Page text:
• increased seizures;
  • fever, chills, body aches, flu symptoms;
  • swelling of your ankles or feet;
  • confusion;
  • rapid back and forth movement of your eyes;
  • easy bruising.
Some side effects are more likely in children taking gabapentin. Contact your doctor if the child taking this medication has any of the following side effects:
  • changes in behavior;
  • memory problems;
  • trouble concentrating; or
  • acting restless, hostile, or aggressive.
Less serious gabapentin side effects may include:
  • dizziness, drowsiness, weakness, tired feeling;
  • nausea, diarrhea, constipation;
  • blurred vision;
  • headache;
  • breast swelling;
  • dry mouth; or
  • loss of balance or coordination.
This is not a complete list of side effects and others may occur. Call your doctor for medical advice about side effects. You may report side effects to FDA at 1-800-FDA-1088.
The most common problem is a drop in blood pressure, which can be experienced as faintness, dizziness, blurred vision, coldness, sweating or abdominal cramps. A drop in blood pressure is remedied by lowering the patient’s head, raising the legs and giving intravenous fluid.
Bleeding can occasionally occur because of the medications used to keep the blood from clotting during the procedure. Some of these medications can cause other adverse reactions, which begin with tingling around the mouth or in the limbs, muscle cramps or a metallic taste in the mouth. If allowed to progress, these reactions can lead to an irregular heartbeat or seizures.
An allergic reaction to the solutions used to replace the plasma or to the sterilizing agents used for the tubing can be a true emergency. This type of reaction usually begins with itching, wheezing or a rash. The plasma exchange must be stopped and the person treated with intravenous medications.
Excessive suppression of the immune system can temporarily occur with plasmapheresis, since the procedure isn’t selective about which antibodies it removes. In time, the body can replenish its supply of needed antibodies, but some physicians give these intravenously after each plasmapheresis treatment. Outpatients may have to take special precautions against infection.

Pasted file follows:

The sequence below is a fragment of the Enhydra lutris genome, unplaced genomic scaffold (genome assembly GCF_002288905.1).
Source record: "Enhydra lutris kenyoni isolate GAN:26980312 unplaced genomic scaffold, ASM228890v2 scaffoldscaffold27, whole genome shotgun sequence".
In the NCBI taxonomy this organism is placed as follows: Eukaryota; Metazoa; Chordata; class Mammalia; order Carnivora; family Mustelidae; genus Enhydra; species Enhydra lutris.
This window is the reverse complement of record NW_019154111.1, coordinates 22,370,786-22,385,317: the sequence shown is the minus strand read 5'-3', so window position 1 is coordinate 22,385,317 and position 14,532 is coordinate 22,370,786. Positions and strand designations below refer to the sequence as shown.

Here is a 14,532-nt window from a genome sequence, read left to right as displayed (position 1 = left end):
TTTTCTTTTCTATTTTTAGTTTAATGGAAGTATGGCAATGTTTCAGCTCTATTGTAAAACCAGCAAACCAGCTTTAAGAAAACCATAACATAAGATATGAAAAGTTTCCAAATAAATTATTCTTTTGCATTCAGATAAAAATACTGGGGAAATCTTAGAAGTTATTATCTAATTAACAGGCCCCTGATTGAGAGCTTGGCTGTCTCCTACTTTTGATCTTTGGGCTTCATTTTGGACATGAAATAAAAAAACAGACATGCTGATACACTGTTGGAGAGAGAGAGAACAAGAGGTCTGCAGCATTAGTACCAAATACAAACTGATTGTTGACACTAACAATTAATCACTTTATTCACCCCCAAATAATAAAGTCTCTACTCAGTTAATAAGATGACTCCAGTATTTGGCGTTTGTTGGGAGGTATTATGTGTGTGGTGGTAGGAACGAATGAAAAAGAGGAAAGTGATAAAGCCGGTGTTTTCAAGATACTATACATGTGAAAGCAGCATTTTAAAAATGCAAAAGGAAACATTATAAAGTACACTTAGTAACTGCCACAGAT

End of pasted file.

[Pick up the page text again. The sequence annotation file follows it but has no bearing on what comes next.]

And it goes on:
Now yes, a lot of people are on Gabapentin and have no issues but that is my point. Just because it’s possible does not mean it’s likely and the very few side effects of the plasmapheresis procedure are all pretty much, in my opinion, are related to human error with the exception of a few things but anything that works is going to have its risks and side effects. The only difference between this procedure and most prescription medications is that you can’t tell if the medication is bad for you until you have a bad reaction to it and you can’t tell if plasmapheresis is bad for you unless a doctor messes up. So unless you have a really bad doctor who doesn’t know what they’re doing you probably have more of a chance of reacting poorly to a prescription medication then you do having a bad experience with this simple procedure. But who knows, I could be completely wrong, I’m basing all of this off of information from the Internet and other people’s experience.
So before I move on from this rant I just want to say, if you have had any experience with plasmapheresis please let me know and if your doctor has in fact used it along with steroids for the treatment of an exacerbation I would love to get an e-mail from you with your doctor’s info so that I can send it to my neurologist and let him know that yes, doctors do in fact use this procedure for treating an acute exacerbation.
Moving on: So I finished my steroids, had a bit of an episode of low body temperature (a steady 95 degrees for about 3 days), and have been battling nausea from the MS hug on and off. I’m feeling a little bit better today but still don’t have all my energy back or full control of my hands. The pins and needles are not as bad nor is the grip of the MS hug but my balance is still pretty screwed up and my strength is still pretty low. So I have got a little bit better but still nowhere near my so called 100%.
Oh yeah, one more thing, my family decided to try to compromise a little bit to help with my health. If you ask me though it’s not entirely a small compromise… My brother agreed to move out of the bedroom so that I can have a room to myself to allow me to relax and sleep when I need it for as long as I need it. To allow me to have some space to myself to hopefully reduce my stress and aggravation. He’s sleeping on the couch bed we have and set up a space for himself in the garage like I have previously done for so many years. I have to admit I still have not gotten used to having my own room, it feels kind of wrong, I feel somewhat selfish… I’m going to do my best to make good use of this time and space though especially for school.